2. Best ad of the game:
3. In the other big game over the weekend, the Canes beat Duke in NC for the first time. Bubble team right now...
4. Closer to home, there is a debate about the word "Gypsie":
A Fort Lauderdale family of accused psychic swindlers has come under fire for allegedly conning clients out of $40 million, but one defense attorney in the case says the fortune-telling business isn’t the only thing on trial — the family’s ethnic heritage, too, has become a target. At issue: the word “gypsy,” which has been mentioned several times in the case against the Marks clan, a three-generation psychic family of Romanian Gypsy descent. Defense attorney Fred Schwartz says the word constitutes a slur, and is comparable to the N-word being leveled at African-Americans. “The connotation of the word ‘gypsy’ is a group of wandering people who go from city to city committing crimes,” said Schwartz, who accuses prosecutors of employing the word as a “tactical advantage” that will make the Marks family seem guilty. The case is expected to go to trial later this year. ***
Hogwash, say prosecutors, who insist there’s nothing inherently derogatory about saying gypsy. In court filings, Assistant U.S. Attorney Laurence Bardfeld said all the G-word hoopla amounts to nothing more than a defense team “trying to ‘muddy up the waters’ in an attempt to discredit the government.” Bardfeld noted that defense attorneys, too, had used the disputed word in open court, and he even cited several dictionary definitions of the word as further proof of its inoffensiveness. From the Oxford English Dictionary: “A member of a wandering race (by themselves called Romany), of Hindu origin, which first appeared in England beginning of the 16th [century] and was then believed to have come from Egypt.” Lastly, Bardfeld singled out one of the family members on trial, Ricky Marks. Marks has posted several family videos on YouTube in which he uses the word gypsy, including a “Gypsy Super Bowl Trip” video that also showcases the family’s collection of luxury cars — the fruits of their lucrative psychic enterprise.5. Yes, Rumpole, Justice Scalia even says he is "defendant-friendly."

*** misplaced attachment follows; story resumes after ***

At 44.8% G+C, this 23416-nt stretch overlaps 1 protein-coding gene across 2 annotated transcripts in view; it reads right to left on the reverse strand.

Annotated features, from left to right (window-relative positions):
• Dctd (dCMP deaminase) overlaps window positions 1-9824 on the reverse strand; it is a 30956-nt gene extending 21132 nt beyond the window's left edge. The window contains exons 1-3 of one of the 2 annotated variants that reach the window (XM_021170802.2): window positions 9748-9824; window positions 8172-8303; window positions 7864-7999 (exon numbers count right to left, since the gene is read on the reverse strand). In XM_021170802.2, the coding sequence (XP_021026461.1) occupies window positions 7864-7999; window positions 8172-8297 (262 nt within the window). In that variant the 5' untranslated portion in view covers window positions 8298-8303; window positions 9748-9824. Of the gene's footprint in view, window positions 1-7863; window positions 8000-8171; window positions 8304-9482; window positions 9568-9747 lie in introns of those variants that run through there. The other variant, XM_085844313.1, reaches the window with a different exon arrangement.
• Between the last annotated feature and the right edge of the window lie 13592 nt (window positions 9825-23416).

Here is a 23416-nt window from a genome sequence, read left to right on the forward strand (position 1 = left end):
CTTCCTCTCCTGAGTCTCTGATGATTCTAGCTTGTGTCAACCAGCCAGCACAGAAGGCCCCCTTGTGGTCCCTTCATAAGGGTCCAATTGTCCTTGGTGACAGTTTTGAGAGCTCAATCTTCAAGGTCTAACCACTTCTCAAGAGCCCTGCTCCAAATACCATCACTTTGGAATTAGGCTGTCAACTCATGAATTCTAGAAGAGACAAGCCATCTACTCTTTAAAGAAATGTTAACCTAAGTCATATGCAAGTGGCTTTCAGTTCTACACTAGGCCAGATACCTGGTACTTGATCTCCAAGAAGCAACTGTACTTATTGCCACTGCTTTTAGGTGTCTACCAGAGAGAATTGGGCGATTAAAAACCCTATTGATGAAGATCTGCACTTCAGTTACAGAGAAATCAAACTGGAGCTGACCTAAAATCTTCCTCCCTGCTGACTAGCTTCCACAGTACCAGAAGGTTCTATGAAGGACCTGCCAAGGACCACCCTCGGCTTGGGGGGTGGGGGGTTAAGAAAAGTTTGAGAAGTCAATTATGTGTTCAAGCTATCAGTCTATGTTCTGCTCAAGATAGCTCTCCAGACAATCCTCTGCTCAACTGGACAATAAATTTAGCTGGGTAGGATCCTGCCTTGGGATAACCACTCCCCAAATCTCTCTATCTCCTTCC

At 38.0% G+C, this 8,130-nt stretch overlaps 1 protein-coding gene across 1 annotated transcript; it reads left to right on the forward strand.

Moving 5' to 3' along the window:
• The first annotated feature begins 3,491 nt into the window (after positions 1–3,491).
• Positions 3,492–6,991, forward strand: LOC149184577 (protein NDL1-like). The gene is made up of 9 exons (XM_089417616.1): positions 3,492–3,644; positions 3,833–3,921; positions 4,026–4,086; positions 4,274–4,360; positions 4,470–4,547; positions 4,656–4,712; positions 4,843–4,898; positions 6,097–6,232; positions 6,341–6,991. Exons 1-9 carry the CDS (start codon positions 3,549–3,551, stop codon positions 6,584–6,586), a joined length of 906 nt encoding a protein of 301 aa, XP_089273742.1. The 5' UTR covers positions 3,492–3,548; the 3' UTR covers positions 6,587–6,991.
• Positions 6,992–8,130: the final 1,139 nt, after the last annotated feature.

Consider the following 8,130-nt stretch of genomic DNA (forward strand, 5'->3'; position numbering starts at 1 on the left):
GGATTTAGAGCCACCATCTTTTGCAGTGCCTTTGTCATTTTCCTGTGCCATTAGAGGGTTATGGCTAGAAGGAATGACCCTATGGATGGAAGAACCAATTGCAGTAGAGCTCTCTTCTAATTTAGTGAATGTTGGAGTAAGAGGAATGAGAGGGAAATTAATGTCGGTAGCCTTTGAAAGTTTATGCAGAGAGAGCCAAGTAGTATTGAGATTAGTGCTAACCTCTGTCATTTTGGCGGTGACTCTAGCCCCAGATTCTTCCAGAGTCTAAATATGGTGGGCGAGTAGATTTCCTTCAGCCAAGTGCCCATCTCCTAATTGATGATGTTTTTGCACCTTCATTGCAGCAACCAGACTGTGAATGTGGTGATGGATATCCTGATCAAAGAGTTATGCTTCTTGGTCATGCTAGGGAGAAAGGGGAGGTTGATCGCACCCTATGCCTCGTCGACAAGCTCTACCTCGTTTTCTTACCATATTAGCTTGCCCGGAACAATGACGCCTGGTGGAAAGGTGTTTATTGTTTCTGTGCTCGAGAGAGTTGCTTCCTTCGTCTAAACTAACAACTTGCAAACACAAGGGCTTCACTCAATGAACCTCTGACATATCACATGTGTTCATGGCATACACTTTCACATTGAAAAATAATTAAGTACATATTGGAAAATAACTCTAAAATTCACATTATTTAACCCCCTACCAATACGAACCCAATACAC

6. And from my favorite item of the weekend, the inmates in Vermont are pretty funny:
Prison inmates who make decals for the Vermont State Police slipped a pig into the official seal, and up to 30 patrol cars wound up sporting the subliminal epithet, the Burlington Free Press tells us. The police emblem features a cow, an evergreen tree and snowy mountains (along with three unidentifiable creatures). Back in 2008, an inmate artist at the Northwest State Correctional Facility went into the computer file and modified one of the cow's spots to resemble a pig, the common derogatory term for police, Vermont Corrections Commissioner Andy Pallito told the Free Press, like USA TODAY a Gannett paper. In 2009, the state police ordered 16-inch door decals. Pallito said he believes 60 altered decals were made. Some new cruisers have two, while older cars may have just one if a door was replaced. New decals, costing $780, are expected Monday. State officials learned of the prank Thursday. They blamed quality control at the Vermont Correctional Industries Print Shop in St. Alban. Prison authorities are trying to identify the inmate behind the Rorschach test.